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Start making music with the powerful, intuitive controls in Studio One and these lessons from producer and remixer Josh Harris. Josh begins with a tour of Studio One's Start Page, the creative hub of the program, where you set up your artist profile and audio devices. He then shows you how to set up and start recording a new song, including punching in and using track layers. The course then moves into editing audio and MIDI, where Josh explains the most important of the editing functions: comping, trimming and time stretching audio, quantizing MIDI, and editing MIDI velocities. He also covers mixing with effects and chains, showing how to speed up the process with presets and automation, and explores Studio One's unique feature set used to master your recordings. The course wraps with tips to connect with your audience and share your music with the world, including publishing to SoundCloud, promoting songs on the Nimbit Store, and using PreSonus Exchange.
Most of my MIDI Recording is done in sections. So, I will typically wind up with multiple MIDI regions throughout an arrangement. For example, I might play in a verse sent stop, and then record the chorus part. We have the MIDI region from our previous movie and I'll demonstrate consolidating MIDI regions by playing another MIDI part and consolidating both of these into one continuous region. I'll place the play head right at measure 13. (MUSIC) Now, if I wanted to make these one continuous region because it will help me with copy and pasting or just because visually, I prefer to look at a part as one continuous region. I simply highlight both regions and hit the g key. And now, I have one continuous MIDI region. The same applies to audio, when it comes to consolidating regions. I will choose two different audio loops, in the Sounds window, and drag them onto the Arrange window.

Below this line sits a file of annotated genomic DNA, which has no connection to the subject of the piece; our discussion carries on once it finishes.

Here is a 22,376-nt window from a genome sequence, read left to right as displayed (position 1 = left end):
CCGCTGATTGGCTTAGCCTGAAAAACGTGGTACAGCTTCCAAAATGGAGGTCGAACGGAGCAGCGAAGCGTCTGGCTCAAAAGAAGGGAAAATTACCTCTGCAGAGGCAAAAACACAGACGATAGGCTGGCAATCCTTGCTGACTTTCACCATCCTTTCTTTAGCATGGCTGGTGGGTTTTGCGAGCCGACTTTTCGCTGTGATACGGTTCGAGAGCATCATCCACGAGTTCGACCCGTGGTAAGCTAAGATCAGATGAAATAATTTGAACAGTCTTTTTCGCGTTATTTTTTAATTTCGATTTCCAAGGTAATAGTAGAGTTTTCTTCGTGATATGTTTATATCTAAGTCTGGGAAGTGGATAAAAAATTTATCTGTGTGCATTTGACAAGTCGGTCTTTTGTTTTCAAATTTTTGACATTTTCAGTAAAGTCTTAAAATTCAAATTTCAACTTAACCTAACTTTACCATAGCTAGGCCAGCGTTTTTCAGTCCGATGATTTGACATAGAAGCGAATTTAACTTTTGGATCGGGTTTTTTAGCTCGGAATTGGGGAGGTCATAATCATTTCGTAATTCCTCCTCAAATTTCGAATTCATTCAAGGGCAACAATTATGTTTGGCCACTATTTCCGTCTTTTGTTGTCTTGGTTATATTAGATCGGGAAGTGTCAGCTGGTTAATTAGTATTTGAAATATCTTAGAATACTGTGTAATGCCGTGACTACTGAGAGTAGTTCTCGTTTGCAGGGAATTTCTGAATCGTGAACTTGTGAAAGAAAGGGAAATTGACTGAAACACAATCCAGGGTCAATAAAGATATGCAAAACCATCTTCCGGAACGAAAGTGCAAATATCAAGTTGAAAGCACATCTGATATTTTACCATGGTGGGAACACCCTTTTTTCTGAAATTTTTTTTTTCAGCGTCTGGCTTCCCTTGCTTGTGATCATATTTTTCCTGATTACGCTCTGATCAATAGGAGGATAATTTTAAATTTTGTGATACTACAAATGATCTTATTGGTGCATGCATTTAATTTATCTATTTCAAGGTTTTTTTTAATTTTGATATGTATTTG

(SOUND) I'll mute my synth part because it's not in the same key as my audio. Return the play head to measure one. (MUSIC) That's our first audio loop. Here's our second, (MUSIC). And all I'll I have to do to create one continuous region is to highlight them just like I did with the MIDI regions and hit the g key. Keep in mind that consolidating regions is part of non-destructive editing. So, if for some reason you want to undo the consolidation, all you have to do is hit Cmd+Z, if you're working on a MAC, or Ctrl+Z on Windows. And the consolidation will be undone and you will wind up back where you started with multiple regions.
Region consolidation is very much a personal preference. You'll have to spend some time working in Studio One to decide if consolidating regions does help you when it comes to streamlining your workflow.
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